The Challenge of System Integrators and Monthly Payments
All of the questions keeping System Integrators awake at night, ultimately can be boiled down to the question of: “How do I start building recurring services revenue into my business?”
The puzzle seems so complex because most AV companies have been focused solely on selling projects and products for so long. Sure we try and tack on a maintenance contract when it makes sense or the customer is willing to bite, but it is typically one year and the customer has a about a three percent chance of renewing the contract after the first year. In short the reason we see such a struggle here is because the industry as whole has never really sold a monthly payment for anything. Bear with me for a second.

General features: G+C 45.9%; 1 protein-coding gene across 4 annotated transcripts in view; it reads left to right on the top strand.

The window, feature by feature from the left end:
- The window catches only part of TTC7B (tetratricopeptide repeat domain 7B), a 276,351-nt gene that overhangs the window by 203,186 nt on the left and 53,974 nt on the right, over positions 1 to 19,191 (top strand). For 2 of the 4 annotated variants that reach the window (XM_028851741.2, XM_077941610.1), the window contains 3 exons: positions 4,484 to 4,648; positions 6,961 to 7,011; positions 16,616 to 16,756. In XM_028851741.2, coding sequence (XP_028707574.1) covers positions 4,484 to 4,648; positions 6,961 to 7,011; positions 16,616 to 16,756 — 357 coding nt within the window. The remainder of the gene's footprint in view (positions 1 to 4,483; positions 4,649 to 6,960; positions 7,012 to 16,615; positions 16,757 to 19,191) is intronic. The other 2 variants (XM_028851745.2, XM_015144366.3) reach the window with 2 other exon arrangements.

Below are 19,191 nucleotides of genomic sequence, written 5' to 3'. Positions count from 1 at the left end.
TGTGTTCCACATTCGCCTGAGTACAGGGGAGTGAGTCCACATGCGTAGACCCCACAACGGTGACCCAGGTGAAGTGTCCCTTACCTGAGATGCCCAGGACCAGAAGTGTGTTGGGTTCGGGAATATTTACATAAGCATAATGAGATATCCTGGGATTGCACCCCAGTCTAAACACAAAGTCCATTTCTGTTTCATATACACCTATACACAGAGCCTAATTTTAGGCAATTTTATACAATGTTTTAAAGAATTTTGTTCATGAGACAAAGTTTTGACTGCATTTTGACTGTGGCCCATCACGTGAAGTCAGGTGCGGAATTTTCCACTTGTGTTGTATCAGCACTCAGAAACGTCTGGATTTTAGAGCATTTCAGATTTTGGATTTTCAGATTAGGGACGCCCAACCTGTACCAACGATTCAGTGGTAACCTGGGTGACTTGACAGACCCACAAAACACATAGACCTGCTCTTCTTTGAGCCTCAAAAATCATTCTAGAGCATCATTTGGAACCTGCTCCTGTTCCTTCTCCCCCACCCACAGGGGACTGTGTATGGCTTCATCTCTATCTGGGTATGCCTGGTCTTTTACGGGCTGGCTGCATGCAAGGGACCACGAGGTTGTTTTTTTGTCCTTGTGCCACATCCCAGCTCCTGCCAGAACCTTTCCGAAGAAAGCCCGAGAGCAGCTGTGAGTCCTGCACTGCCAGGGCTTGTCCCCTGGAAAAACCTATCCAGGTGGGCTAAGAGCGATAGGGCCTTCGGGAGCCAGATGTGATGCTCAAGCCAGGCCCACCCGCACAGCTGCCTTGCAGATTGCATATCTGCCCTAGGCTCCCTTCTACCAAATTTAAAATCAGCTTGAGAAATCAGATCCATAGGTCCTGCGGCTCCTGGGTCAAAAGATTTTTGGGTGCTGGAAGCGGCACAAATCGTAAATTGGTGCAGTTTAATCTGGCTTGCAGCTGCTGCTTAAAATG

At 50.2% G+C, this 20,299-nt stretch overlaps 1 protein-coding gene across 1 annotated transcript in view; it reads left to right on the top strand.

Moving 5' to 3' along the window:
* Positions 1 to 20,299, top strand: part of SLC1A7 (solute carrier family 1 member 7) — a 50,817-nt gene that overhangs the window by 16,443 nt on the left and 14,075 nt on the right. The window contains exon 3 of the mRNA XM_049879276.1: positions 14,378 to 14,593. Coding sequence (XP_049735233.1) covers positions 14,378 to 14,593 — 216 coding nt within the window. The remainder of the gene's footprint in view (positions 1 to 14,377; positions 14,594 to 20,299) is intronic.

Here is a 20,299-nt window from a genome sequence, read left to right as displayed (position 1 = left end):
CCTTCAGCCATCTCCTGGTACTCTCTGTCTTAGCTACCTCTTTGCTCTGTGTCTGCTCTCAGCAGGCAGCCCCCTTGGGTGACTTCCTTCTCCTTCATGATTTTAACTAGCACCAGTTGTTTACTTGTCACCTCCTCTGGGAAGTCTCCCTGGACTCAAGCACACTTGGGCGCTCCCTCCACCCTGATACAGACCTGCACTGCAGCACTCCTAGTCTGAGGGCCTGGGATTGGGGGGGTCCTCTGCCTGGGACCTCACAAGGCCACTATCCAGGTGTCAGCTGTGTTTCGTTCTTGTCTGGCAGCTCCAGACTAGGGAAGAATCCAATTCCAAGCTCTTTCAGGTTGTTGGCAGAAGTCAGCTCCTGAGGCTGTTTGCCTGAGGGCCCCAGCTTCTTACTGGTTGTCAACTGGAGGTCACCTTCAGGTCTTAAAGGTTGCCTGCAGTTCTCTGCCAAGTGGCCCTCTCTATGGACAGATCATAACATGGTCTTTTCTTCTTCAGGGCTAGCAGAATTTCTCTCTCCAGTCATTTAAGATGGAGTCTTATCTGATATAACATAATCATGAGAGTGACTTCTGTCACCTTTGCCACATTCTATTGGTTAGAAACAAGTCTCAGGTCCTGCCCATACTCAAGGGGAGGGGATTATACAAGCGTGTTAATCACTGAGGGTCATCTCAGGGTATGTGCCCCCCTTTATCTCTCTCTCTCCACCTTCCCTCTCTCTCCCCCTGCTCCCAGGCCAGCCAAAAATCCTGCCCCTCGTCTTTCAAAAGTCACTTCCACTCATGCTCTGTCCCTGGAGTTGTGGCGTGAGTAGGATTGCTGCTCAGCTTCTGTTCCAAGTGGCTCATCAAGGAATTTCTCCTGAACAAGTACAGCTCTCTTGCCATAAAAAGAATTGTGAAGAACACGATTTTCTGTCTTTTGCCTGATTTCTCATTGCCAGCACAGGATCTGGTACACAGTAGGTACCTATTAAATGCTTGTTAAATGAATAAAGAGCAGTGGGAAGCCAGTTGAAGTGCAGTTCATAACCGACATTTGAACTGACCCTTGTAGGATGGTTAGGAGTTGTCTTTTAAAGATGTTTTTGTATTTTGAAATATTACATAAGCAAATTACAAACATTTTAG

The copier industry has virtually always used financing to sell MONTHLY and easily layered in Managed Print Services sold MONTHLY. Boom. Office equipment companies now have recurring services revenue. The telecom space has nearly completed a transition from a project and product focused industry to a recurring revenue industry that sells everything MONTHLY. Managed Services Providers in the IT space sell Managed Services and Cloud services MONTHLY, with the adoption of Hardware as a Service accelerating.
The good news is that both the copier and telecom industries were in the exact same spot the AV industry is now, and many successfully incorporated and built their business around recurring revenue. It has been done before, and it can be done today!
Four Pillars to a Successful Transition to As-A-Service
In the panel on business model transformation, Bill Bozeman, President and CEO of PSA stated that there are four pillars to a successful transition into the new world and I will touch on them briefly.